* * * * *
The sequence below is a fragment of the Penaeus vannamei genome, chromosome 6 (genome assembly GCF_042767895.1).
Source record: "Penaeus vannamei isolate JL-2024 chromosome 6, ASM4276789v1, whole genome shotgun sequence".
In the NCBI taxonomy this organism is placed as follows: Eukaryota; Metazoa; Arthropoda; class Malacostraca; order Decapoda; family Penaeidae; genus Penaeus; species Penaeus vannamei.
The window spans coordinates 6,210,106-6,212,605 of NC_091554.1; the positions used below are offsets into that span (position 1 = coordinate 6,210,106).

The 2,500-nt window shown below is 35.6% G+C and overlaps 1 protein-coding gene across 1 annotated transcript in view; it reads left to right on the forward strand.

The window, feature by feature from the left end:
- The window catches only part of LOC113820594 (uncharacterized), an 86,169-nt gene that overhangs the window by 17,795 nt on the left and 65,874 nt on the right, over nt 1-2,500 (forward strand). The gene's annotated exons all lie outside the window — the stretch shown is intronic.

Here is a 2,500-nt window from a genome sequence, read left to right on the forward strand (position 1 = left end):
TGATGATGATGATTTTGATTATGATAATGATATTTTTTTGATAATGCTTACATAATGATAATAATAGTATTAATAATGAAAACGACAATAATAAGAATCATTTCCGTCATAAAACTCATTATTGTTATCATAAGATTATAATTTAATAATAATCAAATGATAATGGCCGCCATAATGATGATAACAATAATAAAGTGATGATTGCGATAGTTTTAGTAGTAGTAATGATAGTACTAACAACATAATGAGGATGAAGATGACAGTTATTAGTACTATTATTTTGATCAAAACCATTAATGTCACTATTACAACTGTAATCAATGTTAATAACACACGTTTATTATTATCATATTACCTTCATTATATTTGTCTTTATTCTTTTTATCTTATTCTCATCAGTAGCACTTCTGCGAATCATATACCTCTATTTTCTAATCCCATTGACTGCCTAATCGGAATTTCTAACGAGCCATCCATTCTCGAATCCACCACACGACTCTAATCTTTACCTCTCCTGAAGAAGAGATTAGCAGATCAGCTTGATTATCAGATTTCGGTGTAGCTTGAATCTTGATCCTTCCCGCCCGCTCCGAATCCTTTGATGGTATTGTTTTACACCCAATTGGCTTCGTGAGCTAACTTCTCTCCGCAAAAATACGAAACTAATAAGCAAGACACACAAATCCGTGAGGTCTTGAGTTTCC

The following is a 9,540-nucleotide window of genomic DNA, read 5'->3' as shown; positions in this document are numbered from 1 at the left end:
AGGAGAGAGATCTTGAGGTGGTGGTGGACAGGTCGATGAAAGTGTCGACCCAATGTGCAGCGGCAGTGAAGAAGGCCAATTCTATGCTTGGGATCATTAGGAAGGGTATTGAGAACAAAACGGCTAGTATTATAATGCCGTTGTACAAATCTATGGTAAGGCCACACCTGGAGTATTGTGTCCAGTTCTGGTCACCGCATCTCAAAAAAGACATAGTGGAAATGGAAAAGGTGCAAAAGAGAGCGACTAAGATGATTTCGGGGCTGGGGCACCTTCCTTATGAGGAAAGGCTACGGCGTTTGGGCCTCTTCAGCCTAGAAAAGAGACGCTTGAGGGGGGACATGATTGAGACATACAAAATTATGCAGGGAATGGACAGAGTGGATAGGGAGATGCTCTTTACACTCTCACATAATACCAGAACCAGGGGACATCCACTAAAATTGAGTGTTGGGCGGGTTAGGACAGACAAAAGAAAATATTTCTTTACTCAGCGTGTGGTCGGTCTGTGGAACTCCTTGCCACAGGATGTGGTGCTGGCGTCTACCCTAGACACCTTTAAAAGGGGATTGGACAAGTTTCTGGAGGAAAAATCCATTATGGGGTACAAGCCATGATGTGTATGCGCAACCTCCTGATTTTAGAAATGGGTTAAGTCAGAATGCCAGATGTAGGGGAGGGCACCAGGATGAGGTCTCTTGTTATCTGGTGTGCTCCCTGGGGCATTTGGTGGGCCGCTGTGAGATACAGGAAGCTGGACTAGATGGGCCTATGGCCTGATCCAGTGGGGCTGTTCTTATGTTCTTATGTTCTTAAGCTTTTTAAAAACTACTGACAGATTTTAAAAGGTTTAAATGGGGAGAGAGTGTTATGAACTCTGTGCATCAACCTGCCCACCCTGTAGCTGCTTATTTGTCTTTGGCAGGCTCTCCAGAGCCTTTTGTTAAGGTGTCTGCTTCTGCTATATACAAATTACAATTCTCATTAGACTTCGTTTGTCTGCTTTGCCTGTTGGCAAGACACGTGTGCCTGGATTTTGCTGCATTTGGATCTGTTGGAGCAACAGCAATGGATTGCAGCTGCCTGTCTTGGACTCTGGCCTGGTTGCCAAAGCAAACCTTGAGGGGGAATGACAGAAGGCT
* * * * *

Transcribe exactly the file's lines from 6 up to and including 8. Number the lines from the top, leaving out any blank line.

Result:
The window, feature by feature from the left end:
- The window catches only part of LOC113820594 (uncharacterized), an 86,169-nt gene that overhangs the window by 17,795 nt on the left and 65,874 nt on the right, over nt 1-2,500 (forward strand). The gene's annotated exons all lie outside the window — the stretch shown is intronic.

Here is a 2,500-nt window from a genome sequence, read left to right on the forward strand (position 1 = left end):